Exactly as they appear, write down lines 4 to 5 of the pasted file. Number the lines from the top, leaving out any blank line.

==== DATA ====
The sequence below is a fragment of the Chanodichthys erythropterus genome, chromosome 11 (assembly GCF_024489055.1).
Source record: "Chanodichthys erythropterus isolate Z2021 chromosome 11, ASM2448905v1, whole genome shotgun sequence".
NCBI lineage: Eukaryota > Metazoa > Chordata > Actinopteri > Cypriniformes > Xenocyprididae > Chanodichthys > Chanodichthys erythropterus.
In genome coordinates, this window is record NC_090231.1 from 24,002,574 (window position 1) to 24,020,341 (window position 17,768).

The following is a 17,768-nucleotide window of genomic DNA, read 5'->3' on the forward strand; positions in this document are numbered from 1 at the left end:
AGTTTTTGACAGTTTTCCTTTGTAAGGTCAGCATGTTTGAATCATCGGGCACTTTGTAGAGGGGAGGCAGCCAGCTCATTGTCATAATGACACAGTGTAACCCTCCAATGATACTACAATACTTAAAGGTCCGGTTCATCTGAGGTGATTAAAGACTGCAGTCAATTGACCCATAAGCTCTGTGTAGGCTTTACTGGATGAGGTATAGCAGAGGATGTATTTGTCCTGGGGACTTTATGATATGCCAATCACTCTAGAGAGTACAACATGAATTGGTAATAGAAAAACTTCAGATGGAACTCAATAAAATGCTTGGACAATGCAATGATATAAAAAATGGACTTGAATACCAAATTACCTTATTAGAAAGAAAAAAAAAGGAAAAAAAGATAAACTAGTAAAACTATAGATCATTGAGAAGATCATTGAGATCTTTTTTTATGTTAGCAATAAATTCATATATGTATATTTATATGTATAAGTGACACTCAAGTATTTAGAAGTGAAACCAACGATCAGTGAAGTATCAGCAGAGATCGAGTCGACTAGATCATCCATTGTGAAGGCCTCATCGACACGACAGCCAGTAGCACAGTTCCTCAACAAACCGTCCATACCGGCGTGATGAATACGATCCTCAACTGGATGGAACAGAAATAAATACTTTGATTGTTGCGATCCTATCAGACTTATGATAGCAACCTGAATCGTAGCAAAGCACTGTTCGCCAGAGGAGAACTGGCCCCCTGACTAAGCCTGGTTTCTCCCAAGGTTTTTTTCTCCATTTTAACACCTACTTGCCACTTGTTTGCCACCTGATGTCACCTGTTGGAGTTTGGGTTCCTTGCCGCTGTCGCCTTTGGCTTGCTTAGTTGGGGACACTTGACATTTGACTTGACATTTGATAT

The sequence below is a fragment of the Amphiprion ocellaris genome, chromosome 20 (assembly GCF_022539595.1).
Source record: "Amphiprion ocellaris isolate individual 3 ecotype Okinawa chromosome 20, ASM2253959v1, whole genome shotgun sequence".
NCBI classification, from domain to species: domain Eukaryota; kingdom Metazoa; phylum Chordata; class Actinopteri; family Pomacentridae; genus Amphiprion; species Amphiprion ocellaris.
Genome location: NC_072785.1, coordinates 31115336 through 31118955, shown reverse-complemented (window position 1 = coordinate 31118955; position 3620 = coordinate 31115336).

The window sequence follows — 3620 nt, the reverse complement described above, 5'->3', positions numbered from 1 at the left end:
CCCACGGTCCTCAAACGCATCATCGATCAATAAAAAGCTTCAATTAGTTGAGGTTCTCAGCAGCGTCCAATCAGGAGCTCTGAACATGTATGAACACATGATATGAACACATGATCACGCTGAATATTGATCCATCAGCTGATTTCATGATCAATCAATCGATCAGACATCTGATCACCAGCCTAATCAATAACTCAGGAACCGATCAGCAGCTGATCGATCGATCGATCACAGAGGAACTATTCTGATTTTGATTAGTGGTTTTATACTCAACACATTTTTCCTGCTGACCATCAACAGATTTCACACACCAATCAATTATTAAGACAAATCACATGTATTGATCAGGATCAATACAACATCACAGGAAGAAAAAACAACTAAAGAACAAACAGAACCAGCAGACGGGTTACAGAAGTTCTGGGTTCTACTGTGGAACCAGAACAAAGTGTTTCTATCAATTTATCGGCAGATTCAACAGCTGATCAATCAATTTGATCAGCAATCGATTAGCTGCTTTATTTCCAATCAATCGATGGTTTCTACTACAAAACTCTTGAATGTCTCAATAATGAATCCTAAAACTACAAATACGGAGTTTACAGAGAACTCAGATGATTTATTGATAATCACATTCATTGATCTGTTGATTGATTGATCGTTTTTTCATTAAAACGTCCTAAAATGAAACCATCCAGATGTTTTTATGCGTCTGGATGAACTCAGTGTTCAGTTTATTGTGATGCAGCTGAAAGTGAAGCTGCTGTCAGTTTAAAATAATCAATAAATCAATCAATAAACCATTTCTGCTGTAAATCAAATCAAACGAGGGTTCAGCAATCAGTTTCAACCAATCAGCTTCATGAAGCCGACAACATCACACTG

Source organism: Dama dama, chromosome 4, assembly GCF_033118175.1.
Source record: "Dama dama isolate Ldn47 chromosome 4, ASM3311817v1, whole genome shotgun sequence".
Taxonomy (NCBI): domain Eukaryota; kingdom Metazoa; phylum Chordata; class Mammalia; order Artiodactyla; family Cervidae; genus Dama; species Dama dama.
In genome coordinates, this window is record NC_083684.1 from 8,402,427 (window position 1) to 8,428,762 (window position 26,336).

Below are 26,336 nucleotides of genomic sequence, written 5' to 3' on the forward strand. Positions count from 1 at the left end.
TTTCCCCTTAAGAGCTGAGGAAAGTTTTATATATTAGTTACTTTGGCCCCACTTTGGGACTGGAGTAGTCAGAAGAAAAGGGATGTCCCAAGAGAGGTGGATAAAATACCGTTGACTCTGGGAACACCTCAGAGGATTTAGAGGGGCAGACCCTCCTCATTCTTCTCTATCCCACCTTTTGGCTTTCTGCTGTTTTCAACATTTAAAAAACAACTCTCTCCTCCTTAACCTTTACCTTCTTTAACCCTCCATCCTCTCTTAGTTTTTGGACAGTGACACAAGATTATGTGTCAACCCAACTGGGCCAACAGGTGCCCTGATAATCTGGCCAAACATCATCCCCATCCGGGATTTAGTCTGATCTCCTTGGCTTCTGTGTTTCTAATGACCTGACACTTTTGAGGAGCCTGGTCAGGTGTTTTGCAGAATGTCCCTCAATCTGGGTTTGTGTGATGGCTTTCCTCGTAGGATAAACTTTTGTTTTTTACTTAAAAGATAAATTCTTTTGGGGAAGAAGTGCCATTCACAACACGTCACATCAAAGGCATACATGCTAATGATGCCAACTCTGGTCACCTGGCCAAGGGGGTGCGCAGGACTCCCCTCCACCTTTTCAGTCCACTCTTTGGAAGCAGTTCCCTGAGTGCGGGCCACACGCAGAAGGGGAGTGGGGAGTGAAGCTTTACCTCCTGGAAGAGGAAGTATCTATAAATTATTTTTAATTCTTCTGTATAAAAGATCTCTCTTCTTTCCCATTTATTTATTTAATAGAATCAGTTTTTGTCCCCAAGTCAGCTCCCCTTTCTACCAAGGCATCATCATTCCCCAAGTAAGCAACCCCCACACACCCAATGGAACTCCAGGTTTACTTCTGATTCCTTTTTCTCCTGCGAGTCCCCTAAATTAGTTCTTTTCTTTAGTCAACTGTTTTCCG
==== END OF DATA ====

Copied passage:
In genome coordinates, this window is record NC_090231.1 from 24,002,574 (window position 1) to 24,020,341 (window position 17,768).

The following is a 17,768-nucleotide window of genomic DNA, read 5'->3' on the forward strand; positions in this document are numbered from 1 at the left end: